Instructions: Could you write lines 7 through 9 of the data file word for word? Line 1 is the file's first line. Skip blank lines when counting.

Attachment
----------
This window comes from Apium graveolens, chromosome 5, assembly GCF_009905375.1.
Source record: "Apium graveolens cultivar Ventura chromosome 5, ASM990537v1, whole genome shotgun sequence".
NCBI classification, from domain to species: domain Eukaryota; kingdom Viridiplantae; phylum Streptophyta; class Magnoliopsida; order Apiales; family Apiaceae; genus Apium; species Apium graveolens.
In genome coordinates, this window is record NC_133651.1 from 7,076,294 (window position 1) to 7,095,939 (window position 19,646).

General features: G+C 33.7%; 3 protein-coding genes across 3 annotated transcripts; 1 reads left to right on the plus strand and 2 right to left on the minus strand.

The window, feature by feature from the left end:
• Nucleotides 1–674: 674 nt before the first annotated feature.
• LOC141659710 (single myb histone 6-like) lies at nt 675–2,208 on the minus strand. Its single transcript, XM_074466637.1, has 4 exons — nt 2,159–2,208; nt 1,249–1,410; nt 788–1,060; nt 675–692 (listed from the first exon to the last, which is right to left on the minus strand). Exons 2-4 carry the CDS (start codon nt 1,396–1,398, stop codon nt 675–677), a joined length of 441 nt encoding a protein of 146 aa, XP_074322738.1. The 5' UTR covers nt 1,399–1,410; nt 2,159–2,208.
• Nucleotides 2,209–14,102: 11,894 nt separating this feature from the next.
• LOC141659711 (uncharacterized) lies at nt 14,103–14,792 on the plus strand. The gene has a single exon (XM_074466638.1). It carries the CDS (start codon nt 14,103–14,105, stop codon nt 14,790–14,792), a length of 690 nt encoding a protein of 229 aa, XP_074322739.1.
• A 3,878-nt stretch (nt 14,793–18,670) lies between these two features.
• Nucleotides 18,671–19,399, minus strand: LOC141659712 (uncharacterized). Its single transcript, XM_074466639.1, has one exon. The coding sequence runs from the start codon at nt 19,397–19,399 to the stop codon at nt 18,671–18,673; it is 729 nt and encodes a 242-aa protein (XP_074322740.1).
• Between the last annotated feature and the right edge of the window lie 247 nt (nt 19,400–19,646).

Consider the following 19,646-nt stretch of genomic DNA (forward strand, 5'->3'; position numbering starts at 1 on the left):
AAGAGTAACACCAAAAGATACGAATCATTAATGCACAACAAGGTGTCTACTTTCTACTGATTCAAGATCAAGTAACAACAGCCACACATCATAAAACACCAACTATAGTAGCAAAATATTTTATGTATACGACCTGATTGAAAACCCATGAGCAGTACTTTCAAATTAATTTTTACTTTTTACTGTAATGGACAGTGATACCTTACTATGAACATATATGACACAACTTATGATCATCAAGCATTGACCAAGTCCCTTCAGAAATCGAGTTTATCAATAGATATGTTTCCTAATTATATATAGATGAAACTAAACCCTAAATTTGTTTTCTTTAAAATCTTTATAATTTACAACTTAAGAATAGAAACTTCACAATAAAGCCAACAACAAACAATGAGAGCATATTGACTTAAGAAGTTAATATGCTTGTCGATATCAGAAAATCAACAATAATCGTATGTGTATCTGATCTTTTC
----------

• Nucleotides 1–674: 674 nt before the first annotated feature.
• LOC141659710 (single myb histone 6-like) lies at nt 675–2,208 on the minus strand. Its single transcript, XM_074466637.1, has 4 exons — nt 2,159–2,208; nt 1,249–1,410; nt 788–1,060; nt 675–692 (listed from the first exon to the last, which is right to left on the minus strand). Exons 2-4 carry the CDS (start codon nt 1,396–1,398, stop codon nt 675–677), a joined length of 441 nt encoding a protein of 146 aa, XP_074322738.1. The 5' UTR covers nt 1,399–1,410; nt 2,159–2,208.
• Nucleotides 2,209–14,102: 11,894 nt separating this feature from the next.